Bristol Dementia Wellbeing Service – an integrated dementia pathway

Holmes C, Collings S (2023) Bristol Dementia Wellbeing Service – an integrated dementia pathway. Journal of Dementia Care 31(5) 35-37.

Author details

Carrie Holmes has worked for Alzheimer’s Society since 2015, and was a local services manager leading on community development with the Bristol Dementia Wellbeing Service from 2020 to 2022.  Stephen Collings is the contract business manager for Bristol Dementia Wellbeing Service

Inspired commissioning, a highly integrated approach and close relationships with diverse communities are key components of the Bristol Dementia Wellbeing Service.  Carrie Holmes and Stephen Collings describe how it works.

Key Points

  • Bristol Dementia Wellbeing Service, a partnership between Alzheimer’s Society and Devon Partnership NHS Trust, is a fully integrated service
  • The service was commissioned after feedback from local people who asked for a separate dementia pathway providing support from diagnosis to end of life
  • The service does not discharge
  • Community development coordinators build and maintain relationships with local minority communities
  • Information and support are available in different languages including BSL
  • Local diagnosis rates are higher than average, and local people express satisfaction with the service


Bristol Dementia Wellbeing Service is a unique partnership between Alzheimer’s Society and Devon Partnership NHS Trust, fully funded by the local integrated care board, and serving a very diverse population. It was set up after extensive consultation with local people who asked for a dedicated dementia pathway providing continuity of care from diagnosis through to end of life.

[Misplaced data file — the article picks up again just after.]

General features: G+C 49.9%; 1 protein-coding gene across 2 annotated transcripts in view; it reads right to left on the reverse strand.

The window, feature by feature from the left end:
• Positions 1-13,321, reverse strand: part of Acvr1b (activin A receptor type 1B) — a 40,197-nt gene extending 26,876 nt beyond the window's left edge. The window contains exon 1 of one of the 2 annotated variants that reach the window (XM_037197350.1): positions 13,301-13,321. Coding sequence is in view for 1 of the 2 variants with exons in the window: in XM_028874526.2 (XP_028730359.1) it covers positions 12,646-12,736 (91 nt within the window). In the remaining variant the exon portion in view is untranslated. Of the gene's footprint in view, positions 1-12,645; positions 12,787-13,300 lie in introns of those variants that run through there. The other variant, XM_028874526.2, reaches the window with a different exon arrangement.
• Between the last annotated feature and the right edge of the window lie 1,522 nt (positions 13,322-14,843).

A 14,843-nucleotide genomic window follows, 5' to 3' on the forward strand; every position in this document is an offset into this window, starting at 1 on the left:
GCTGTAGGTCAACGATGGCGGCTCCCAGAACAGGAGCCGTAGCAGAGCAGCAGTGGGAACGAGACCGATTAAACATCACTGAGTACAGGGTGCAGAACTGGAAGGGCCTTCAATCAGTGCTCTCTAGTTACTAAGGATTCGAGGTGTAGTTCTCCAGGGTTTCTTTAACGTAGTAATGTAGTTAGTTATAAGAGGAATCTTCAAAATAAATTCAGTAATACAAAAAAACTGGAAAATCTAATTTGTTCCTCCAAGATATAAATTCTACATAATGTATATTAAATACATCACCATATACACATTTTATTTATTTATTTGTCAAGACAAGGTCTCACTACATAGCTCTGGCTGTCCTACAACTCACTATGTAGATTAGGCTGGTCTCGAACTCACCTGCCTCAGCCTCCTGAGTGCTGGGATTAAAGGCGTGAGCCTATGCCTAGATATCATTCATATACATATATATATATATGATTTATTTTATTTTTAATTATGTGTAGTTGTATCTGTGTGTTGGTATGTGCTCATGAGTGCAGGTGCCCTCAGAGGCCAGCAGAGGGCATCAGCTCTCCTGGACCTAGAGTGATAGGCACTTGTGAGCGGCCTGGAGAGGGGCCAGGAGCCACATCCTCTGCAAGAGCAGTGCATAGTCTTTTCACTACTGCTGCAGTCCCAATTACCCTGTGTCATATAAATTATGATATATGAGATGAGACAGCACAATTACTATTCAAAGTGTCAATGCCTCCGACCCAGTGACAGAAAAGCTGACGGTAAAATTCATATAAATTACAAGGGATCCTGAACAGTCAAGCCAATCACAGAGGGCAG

No one is discharged from the service. People with dementia are assigned a named dementia navigator who maintains regular contact, and are supported by dementia practitioners according to need. The service recognises longstanding social and health inequalities and employs community development coordinators to build and maintain relationships with different local communities.

Interpretation and translation are provided where required, and information about dementia is available in seven languages including BSL on the service’s website. The local dementia diagnosis rate exceeds national targets and friends and family survey responses indicate a high level of satisfaction with the service.

Bristol Dementia Wellbeing Service (BDWS) is a unique service delivered in partnership between Alzheimer’s Society and Devon Partnership NHS Trust. Operating since 1 April 2015, the service is commissioned by Bristol, North Somerset and South Gloucestershire Integrated Care Board and works alongside GPs across Bristol to support people living with dementia from diagnosis to end of life.

The service was commissioned after feedback from people living with dementia, their carers and families and other stakeholders, that dementia should be treated as a separate pathway, with support provided throughout people’s journey with dementia – to live as well as possible, for as long as possible.

It is fully funded by the local integrated care board as dementia support is one of the four pillars of its Ageing Well Strategy, underpinned by the commissioning ethos to promote people’s quality of life as they get older, including supporting people to stay healthy at home.

Bristol has a population of approximately 700,000 with 61,000 over 65. Expected dementia prevalence is estimated at 4,340 (March 2023). Working with Bristol’s GPs, the service helped to improve the city’s diagnosis rate from 50% in 2015 to 76% in early 2020. After dipping during Covid, currently Bristol’s diagnosis rate (71%+, March 2023) remains higher than the national rate of 63% and the national target of 66.7%.

One of the unique features of the service is that it does not discharge, and is currently actively supporting over 3,300 people living with dementia and their families at all stages through to end of life. Often this means they have the same assigned member of staff as their point of contact throughout their journey, providing the continuity of care that people affected by dementia asked for.

The service has just over 100 staff across a variety of roles. The majority are either dementia navigators (employed by Alzheimer’s Society) or NHS-employed dementia practitioners (social workers, nurses, occupational therapists and physios). There is a care home liaison team who are linked with every care and nursing home in Bristol. The service also includes a psychology and medical team, administration support, and community development team.